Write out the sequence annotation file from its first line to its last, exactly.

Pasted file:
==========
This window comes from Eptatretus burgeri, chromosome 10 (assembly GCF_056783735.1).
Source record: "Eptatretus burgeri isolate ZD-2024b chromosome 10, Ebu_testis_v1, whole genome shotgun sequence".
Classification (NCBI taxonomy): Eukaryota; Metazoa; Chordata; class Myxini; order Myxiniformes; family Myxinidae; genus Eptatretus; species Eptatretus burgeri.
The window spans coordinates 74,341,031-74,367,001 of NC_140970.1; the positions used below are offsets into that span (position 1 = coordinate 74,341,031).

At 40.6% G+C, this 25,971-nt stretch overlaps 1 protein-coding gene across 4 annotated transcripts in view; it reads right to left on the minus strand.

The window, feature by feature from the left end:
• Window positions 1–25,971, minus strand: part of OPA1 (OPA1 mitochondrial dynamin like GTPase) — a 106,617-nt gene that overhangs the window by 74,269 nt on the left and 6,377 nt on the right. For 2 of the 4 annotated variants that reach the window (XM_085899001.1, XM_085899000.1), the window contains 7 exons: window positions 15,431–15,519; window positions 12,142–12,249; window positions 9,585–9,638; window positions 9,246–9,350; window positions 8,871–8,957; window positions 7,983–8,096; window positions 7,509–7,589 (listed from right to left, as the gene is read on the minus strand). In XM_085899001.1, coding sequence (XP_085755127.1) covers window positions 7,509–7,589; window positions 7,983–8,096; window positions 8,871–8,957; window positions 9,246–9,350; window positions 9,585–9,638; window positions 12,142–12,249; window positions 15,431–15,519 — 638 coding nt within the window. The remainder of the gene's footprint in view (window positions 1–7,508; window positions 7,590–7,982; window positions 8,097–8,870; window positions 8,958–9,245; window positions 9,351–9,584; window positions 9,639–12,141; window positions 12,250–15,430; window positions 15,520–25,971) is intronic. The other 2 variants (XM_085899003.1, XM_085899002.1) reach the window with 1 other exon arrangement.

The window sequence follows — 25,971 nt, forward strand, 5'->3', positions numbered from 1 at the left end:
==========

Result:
This window comes from Eptatretus burgeri, chromosome 10 (assembly GCF_056783735.1).
Source record: "Eptatretus burgeri isolate ZD-2024b chromosome 10, Ebu_testis_v1, whole genome shotgun sequence".
Classification (NCBI taxonomy): Eukaryota; Metazoa; Chordata; class Myxini; order Myxiniformes; family Myxinidae; genus Eptatretus; species Eptatretus burgeri.
The window spans coordinates 74,341,031-74,367,001 of NC_140970.1; the positions used below are offsets into that span (position 1 = coordinate 74,341,031).

At 40.6% G+C, this 25,971-nt stretch overlaps 1 protein-coding gene across 4 annotated transcripts in view; it reads right to left on the minus strand.

The window, feature by feature from the left end:
• Window positions 1–25,971, minus strand: part of OPA1 (OPA1 mitochondrial dynamin like GTPase) — a 106,617-nt gene that overhangs the window by 74,269 nt on the left and 6,377 nt on the right. For 2 of the 4 annotated variants that reach the window (XM_085899001.1, XM_085899000.1), the window contains 7 exons: window positions 15,431–15,519; window positions 12,142–12,249; window positions 9,585–9,638; window positions 9,246–9,350; window positions 8,871–8,957; window positions 7,983–8,096; window positions 7,509–7,589 (listed from right to left, as the gene is read on the minus strand). In XM_085899001.1, coding sequence (XP_085755127.1) covers window positions 7,509–7,589; window positions 7,983–8,096; window positions 8,871–8,957; window positions 9,246–9,350; window positions 9,585–9,638; window positions 12,142–12,249; window positions 15,431–15,519 — 638 coding nt within the window. The remainder of the gene's footprint in view (window positions 1–7,508; window positions 7,590–7,982; window positions 8,097–8,870; window positions 8,958–9,245; window positions 9,351–9,584; window positions 9,639–12,141; window positions 12,250–15,430; window positions 15,520–25,971) is intronic. The other 2 variants (XM_085899003.1, XM_085899002.1) reach the window with 1 other exon arrangement.

The window sequence follows — 25,971 nt, forward strand, 5'->3', positions numbered from 1 at the left end: